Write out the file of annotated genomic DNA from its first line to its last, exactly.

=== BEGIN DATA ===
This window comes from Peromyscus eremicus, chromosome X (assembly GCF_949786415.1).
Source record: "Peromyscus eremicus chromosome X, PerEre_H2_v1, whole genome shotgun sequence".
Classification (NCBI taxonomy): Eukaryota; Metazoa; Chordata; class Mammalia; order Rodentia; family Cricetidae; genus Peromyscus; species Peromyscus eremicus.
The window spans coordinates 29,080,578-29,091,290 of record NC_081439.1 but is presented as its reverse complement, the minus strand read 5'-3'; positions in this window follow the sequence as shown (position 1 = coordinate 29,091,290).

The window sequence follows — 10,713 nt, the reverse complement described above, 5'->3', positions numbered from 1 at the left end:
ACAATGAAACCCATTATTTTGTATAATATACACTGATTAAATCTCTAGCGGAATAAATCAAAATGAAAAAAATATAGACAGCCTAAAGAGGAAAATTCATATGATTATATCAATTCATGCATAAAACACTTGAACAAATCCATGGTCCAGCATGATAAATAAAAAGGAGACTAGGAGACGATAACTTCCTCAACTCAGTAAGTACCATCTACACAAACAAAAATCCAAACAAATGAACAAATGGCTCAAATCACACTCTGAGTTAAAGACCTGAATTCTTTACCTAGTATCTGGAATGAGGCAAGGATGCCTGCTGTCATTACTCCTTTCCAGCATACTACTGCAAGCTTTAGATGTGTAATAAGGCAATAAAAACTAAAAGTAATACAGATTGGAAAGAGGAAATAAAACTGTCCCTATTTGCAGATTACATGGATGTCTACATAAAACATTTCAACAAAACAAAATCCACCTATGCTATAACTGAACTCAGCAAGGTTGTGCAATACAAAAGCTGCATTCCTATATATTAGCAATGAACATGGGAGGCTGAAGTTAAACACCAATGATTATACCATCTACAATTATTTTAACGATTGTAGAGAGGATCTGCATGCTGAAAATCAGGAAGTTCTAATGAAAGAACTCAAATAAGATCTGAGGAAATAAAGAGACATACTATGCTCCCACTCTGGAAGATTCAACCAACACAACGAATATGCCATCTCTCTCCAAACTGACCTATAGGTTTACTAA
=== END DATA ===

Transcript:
This window comes from Peromyscus eremicus, chromosome X (assembly GCF_949786415.1).
Source record: "Peromyscus eremicus chromosome X, PerEre_H2_v1, whole genome shotgun sequence".
Classification (NCBI taxonomy): Eukaryota; Metazoa; Chordata; class Mammalia; order Rodentia; family Cricetidae; genus Peromyscus; species Peromyscus eremicus.
The window spans coordinates 29,080,578-29,091,290 of record NC_081439.1 but is presented as its reverse complement, the minus strand read 5'-3'; positions in this window follow the sequence as shown (position 1 = coordinate 29,091,290).

The window sequence follows — 10,713 nt, the reverse complement described above, 5'->3', positions numbered from 1 at the left end:
ACAATGAAACCCATTATTTTGTATAATATACACTGATTAAATCTCTAGCGGAATAAATCAAAATGAAAAAAATATAGACAGCCTAAAGAGGAAAATTCATATGATTATATCAATTCATGCATAAAACACTTGAACAAATCCATGGTCCAGCATGATAAATAAAAAGGAGACTAGGAGACGATAACTTCCTCAACTCAGTAAGTACCATCTACACAAACAAAAATCCAAACAAATGAACAAATGGCTCAAATCACACTCTGAGTTAAAGACCTGAATTCTTTACCTAGTATCTGGAATGAGGCAAGGATGCCTGCTGTCATTACTCCTTTCCAGCATACTACTGCAAGCTTTAGATGTGTAATAAGGCAATAAAAACTAAAAGTAATACAGATTGGAAAGAGGAAATAAAACTGTCCCTATTTGCAGATTACATGGATGTCTACATAAAACATTTCAACAAAACAAAATCCACCTATGCTATAACTGAACTCAGCAAGGTTGTGCAATACAAAAGCTGCATTCCTATATATTAGCAATGAACATGGGAGGCTGAAGTTAAACACCAATGATTATACCATCTACAATTATTTTAACGATTGTAGAGAGGATCTGCATGCTGAAAATCAGGAAGTTCTAATGAAAGAACTCAAATAAGATCTGAGGAAATAAAGAGACATACTATGCTCCCACTCTGGAAGATTCAACCAACACAACGAATATGCCATCTCTCTCCAAACTGACCTATAGGTTTACTAA